A lot of what Nathan has said here makes logical sense. IMHO.

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From the study (conclusions linked here), you are correct, they have noted no health danger to humans.

Whether, of course, one cares to associate with a product that lessens "condition", increases lameness (by 50%, mostly affecting the joints of the cows), shortens lifespan (by 2 years), increases reproductive problems, and increases mastitis (which is that lovely infection of the udders and teats, mmmm! yes! that's what I want in my milk! and which then requires antibiotics be given to the cow, if I understand correctly)...and then feel perfectly confident that something that can cause these problems in cows will have no effect, long-term, on humans consuming the cows' products...?

Yeah, go ahead and drink up. I wish you well, but I pity the poor beasts. And I will limit my use of non-organic dairy products to the greatest extent I can afford to. And keep my eye on the organic labelling issues, while I'm at it.

Edited to close that pesky parenthesis.

Edited by *Deborah* (log)

Agenda-free since 1966.

Foodblog: Power, Convection and Lies

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I am not a scientist, and I am at work, looking surreptitiously for good data...I don't want to vouch for the science of something I have not had a chance to look at.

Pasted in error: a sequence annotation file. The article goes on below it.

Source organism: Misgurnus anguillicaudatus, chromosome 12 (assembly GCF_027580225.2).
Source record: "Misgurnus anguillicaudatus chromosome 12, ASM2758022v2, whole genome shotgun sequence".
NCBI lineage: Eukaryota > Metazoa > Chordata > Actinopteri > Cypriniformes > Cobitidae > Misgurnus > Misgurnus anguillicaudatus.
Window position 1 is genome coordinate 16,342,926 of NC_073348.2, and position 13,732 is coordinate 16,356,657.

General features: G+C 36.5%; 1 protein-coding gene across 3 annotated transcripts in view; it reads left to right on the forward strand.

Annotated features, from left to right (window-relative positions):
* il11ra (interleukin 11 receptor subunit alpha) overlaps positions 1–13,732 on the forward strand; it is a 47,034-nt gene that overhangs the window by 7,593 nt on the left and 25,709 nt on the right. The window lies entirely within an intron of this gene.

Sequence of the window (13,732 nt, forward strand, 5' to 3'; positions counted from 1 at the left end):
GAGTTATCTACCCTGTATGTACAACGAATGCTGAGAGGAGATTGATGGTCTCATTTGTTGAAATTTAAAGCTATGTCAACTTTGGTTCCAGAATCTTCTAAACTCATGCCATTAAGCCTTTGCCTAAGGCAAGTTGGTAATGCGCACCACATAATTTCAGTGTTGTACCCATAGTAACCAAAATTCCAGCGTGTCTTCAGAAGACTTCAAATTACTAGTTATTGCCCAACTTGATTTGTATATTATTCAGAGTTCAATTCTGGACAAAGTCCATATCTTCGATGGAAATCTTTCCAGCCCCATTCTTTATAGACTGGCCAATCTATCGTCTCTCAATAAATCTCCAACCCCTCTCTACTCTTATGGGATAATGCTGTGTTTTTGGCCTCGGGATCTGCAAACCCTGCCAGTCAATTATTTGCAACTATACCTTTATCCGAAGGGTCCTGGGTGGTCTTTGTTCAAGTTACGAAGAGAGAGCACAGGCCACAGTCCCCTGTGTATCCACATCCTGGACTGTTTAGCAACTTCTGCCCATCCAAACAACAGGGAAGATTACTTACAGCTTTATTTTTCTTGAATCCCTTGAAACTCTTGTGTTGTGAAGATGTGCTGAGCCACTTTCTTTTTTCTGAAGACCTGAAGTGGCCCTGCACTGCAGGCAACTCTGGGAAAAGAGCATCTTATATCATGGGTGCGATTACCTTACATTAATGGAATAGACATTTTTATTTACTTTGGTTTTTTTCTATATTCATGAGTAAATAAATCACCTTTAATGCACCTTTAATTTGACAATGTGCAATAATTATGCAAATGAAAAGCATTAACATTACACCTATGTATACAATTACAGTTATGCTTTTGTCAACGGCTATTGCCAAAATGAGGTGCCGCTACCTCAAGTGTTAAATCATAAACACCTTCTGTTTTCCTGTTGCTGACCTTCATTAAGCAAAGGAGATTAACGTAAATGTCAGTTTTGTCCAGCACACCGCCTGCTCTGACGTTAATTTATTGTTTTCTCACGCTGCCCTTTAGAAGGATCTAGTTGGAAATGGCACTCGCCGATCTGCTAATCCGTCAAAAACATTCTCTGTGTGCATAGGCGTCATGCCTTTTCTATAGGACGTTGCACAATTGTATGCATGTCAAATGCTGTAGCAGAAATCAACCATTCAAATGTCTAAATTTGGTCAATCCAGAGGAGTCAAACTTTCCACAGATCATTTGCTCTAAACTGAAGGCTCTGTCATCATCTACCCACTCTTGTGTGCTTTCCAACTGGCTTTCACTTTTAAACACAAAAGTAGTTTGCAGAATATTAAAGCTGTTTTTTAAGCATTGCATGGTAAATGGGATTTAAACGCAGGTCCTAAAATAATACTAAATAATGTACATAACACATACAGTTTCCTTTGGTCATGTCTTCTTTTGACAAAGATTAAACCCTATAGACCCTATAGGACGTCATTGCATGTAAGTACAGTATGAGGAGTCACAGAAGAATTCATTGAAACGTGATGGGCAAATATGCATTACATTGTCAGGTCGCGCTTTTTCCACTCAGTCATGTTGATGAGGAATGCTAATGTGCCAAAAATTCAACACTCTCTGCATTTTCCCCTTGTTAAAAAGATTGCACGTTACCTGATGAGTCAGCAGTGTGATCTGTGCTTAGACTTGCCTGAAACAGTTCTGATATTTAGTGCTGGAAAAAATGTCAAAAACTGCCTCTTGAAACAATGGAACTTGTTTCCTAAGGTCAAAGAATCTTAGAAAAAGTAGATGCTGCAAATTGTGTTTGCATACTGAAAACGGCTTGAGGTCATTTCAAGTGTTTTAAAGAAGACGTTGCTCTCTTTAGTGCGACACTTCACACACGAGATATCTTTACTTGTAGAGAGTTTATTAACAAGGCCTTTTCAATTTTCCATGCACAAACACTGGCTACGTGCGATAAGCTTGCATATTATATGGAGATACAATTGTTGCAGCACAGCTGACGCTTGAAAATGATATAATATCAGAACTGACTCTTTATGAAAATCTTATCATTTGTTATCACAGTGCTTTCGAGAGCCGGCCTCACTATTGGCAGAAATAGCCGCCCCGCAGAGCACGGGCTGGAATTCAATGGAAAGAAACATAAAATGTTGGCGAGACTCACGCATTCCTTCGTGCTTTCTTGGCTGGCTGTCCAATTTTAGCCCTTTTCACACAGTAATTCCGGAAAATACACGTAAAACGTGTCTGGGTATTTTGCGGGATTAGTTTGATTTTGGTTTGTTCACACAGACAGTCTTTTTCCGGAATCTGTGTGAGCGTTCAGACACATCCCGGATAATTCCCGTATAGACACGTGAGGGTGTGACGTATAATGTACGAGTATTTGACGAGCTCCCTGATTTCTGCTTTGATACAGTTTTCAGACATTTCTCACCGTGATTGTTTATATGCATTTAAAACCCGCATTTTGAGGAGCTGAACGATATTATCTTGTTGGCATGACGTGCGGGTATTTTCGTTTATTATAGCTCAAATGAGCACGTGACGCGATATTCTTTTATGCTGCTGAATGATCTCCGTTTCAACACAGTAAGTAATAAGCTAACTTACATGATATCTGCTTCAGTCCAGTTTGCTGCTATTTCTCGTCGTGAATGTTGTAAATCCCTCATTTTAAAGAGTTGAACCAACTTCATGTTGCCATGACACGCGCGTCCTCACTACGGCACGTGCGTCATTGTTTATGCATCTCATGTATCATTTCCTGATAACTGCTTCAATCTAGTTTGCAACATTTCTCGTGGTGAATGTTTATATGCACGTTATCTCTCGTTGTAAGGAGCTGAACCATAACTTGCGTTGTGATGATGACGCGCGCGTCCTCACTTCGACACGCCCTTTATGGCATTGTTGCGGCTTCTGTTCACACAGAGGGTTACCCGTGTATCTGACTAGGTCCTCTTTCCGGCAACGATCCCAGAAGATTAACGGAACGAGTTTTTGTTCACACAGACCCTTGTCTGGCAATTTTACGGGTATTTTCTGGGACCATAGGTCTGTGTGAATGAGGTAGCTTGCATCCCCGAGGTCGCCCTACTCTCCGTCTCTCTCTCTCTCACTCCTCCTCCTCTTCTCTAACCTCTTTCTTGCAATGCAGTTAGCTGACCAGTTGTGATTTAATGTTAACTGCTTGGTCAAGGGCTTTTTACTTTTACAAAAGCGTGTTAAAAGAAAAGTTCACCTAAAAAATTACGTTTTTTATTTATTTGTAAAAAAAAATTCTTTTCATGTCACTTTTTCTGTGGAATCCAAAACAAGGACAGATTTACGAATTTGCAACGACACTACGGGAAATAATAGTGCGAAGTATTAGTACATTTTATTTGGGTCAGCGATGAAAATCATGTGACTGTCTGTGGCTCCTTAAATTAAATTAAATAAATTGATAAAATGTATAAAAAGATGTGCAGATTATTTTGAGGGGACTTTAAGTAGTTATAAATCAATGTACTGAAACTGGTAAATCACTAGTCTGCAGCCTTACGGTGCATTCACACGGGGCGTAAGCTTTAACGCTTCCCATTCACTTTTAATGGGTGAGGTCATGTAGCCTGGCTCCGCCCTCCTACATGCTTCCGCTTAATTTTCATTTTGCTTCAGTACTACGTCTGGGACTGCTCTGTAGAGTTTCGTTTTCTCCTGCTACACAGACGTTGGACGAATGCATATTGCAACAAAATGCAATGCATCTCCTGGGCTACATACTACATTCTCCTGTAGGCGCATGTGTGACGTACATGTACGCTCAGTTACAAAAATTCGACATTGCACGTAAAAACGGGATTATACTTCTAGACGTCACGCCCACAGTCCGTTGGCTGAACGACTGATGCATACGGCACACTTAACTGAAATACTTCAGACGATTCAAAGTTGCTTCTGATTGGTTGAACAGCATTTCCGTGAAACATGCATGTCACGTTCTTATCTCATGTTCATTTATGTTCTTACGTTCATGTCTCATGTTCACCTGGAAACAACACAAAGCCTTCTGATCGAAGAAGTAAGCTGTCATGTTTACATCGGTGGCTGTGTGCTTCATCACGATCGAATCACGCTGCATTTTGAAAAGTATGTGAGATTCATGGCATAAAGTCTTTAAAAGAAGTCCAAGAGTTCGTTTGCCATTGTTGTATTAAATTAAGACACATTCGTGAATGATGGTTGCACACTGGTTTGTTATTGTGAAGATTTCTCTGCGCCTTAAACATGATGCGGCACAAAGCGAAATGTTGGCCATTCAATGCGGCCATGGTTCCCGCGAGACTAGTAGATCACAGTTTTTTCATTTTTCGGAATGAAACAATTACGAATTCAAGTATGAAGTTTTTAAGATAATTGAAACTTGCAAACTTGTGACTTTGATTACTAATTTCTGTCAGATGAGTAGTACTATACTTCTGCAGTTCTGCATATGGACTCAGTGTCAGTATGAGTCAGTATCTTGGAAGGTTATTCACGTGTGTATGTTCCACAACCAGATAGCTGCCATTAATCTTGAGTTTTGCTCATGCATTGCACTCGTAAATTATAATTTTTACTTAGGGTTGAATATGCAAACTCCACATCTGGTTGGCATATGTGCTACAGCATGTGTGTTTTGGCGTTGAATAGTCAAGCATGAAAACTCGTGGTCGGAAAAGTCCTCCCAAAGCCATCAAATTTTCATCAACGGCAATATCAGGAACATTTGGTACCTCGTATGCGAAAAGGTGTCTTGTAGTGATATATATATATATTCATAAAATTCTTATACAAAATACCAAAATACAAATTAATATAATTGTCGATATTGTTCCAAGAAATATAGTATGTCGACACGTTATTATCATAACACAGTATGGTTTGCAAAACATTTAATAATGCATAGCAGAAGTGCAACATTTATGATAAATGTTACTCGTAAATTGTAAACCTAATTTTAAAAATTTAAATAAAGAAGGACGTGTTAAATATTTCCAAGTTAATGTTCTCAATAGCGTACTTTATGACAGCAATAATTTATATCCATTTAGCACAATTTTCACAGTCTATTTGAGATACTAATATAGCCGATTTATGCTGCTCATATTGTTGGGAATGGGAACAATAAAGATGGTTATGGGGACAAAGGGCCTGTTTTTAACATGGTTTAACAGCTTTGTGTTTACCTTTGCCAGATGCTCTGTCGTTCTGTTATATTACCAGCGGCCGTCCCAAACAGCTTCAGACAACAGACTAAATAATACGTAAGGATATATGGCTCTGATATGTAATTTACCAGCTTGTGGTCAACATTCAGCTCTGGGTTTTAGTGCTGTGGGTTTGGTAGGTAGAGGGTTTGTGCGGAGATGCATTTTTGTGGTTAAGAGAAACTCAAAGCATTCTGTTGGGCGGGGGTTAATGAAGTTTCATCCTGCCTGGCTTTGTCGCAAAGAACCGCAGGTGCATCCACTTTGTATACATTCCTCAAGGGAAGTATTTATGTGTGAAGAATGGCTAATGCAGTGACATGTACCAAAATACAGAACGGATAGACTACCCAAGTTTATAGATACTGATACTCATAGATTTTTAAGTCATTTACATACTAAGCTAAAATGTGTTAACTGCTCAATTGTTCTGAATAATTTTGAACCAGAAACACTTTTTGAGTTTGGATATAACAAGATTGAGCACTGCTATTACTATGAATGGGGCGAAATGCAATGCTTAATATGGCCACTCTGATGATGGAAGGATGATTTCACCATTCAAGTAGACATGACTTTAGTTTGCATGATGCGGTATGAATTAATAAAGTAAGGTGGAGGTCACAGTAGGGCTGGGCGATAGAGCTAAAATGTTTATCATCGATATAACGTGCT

Not complaining...just relating a fun moment.

eGullet has had a similar effect on my eyebrows, from time to time.

:biggrin:

Agenda-free since 1966.

Foodblog: Power, Convection and Lies

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"and then feel perfectly confident that something that can cause these problems in cows will have no effect, long-term, on humans consuming the cows' products...?"

well, we're both mammals, but different animals react in quite different ways to different things (that was the classic error made with DDT).

but, I can imagine that if we directly injected BGH into humans we might have interesting effects (or maybe none at all)...but we're not. trace amounts (if that) of almost anything are exactly that, trace amounts.

potato skins contain trace amounts of arsenic...I still eat em.

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"There was a lot of "It's terrible because it isn't natural", you are what you eat, etc."